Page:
In case you missed it, I got back on track with Workout Wednesday AND Culture Corner this month and I cannot wait to talk about next month’s Culture Corner or even March’s (since I already know what’s coming)! If you follow me on Instagram you’ll get hints ahead of time because I Instagram most of the pictures for the square quality :) Now on to recapping January!
As I’m writing this I’ve realized that without challenges to recap these posts are going to be much less structured and more random, but that could be a good thing. So to start with some NON book fun:
The last weekend of the month, my friend Caroline, her fiance, Nick, and I had a crafternoon while we watched the film adaptation of Amistad for our book group. (Caroline and I crocheted while Nick hilariously made a hemp anklet/bracelet.)
Now don’t get your expectations up too much, I haven’t crocheted anything since I finished my big scarf back in November or the scarf I made for my friend Peter, and I’m just doing the same stitch again, but I’m excited. This scarf will be Carolina blue and white and will have long vertical stripes rather than short horizontal stripes. Don’t worry there will be an after picture and maybe after this scarf I will get more adventurous, but no promises :)
First, HAPPY NEW YEARS EVE! Not that you’re reading this on NYE, but I’m scheduling it to post on New Years Eve :-D So YAY! I hope you’ve all had fun holidays and time spent with friends and family! I know I have and am exhausted but so glad to have the time with my family.
My Aunt had twins in September and I met them in Oct, but got to spend more time with them over the holidays!
I flew two hours just to drive five more hours, but at least the drive was beautiful.
As was the image I woke up to. Spending Christmas in the mountains is definitely worth the ridiculous travelling.
Second, as with last year I just want to thank all of you that read and interact with me on my little spot of the internet. Those of you that blog with me are amazing and make life difficult by talking about all of these amazing books that I want to read. I can’t believe I’ve stuck with this blog as long as I have, but you all definitely make it worth it for me! I can’t wait to see what 2014 brings!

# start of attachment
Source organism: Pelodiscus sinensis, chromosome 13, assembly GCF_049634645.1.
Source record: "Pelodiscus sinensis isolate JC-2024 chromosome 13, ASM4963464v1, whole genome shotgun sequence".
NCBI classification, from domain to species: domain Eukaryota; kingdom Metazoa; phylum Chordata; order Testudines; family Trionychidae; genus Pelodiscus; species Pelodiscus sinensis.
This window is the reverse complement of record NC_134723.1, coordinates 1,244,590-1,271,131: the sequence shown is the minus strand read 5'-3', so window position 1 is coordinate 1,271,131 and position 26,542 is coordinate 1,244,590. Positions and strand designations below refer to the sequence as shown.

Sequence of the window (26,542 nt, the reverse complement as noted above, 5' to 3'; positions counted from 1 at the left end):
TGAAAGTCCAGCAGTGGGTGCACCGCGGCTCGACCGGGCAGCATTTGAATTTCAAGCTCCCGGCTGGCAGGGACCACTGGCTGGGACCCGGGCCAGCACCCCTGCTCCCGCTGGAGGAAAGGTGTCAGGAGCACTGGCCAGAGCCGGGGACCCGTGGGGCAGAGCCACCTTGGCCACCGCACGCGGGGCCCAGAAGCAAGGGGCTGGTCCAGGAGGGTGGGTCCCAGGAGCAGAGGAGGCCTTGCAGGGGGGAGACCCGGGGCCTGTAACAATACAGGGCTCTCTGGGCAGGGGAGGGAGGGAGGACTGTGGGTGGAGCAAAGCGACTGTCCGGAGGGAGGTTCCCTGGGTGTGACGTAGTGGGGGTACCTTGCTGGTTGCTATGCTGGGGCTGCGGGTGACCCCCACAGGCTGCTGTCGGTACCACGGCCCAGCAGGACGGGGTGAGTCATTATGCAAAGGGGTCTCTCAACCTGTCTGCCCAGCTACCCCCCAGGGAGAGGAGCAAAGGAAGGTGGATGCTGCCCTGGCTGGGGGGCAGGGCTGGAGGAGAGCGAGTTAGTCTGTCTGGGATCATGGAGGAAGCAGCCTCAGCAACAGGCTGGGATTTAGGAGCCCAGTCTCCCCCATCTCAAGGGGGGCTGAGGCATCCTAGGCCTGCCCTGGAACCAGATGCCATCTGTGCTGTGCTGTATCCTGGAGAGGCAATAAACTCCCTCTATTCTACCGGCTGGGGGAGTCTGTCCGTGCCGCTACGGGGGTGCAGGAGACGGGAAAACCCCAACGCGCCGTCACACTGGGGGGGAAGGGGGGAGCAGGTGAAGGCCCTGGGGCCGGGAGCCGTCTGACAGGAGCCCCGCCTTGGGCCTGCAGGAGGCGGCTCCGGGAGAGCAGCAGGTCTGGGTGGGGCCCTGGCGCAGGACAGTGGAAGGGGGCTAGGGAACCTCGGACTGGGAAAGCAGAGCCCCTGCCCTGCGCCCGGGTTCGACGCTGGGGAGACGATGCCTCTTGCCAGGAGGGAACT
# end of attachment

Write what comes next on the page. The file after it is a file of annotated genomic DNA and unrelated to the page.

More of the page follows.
After thoroughly enjoying The Missing Manuscript of Jane Austen and The Lost Memoirs of Jane Austen, it will come as no surprise that I enjoyed this book as well! It also doesn’t hurt that I always forget how much I love the Brontës when I’m not reading about them and then as soon as I start reading about them I quickly fall back in love with them. I’m super excited that I’ve got Wuthering Heights to re-read again this year!
The only other Brontë fan-fiction I’ve read was Becoming Jane Eyre in February of last year. I remember enjoying it and of course there were overlaps with this book, as this book covers a lot broader swath of time than the last. This book covers a long period of time and through flashbacks even includes a lot of the Brontës’ youth. It is noteworthy, although not shocking at all, that there are many similarities in writing style and stories in the two books. We know a lot more about the Brontë siblings than we know about say Austen or the more reclusive female writers.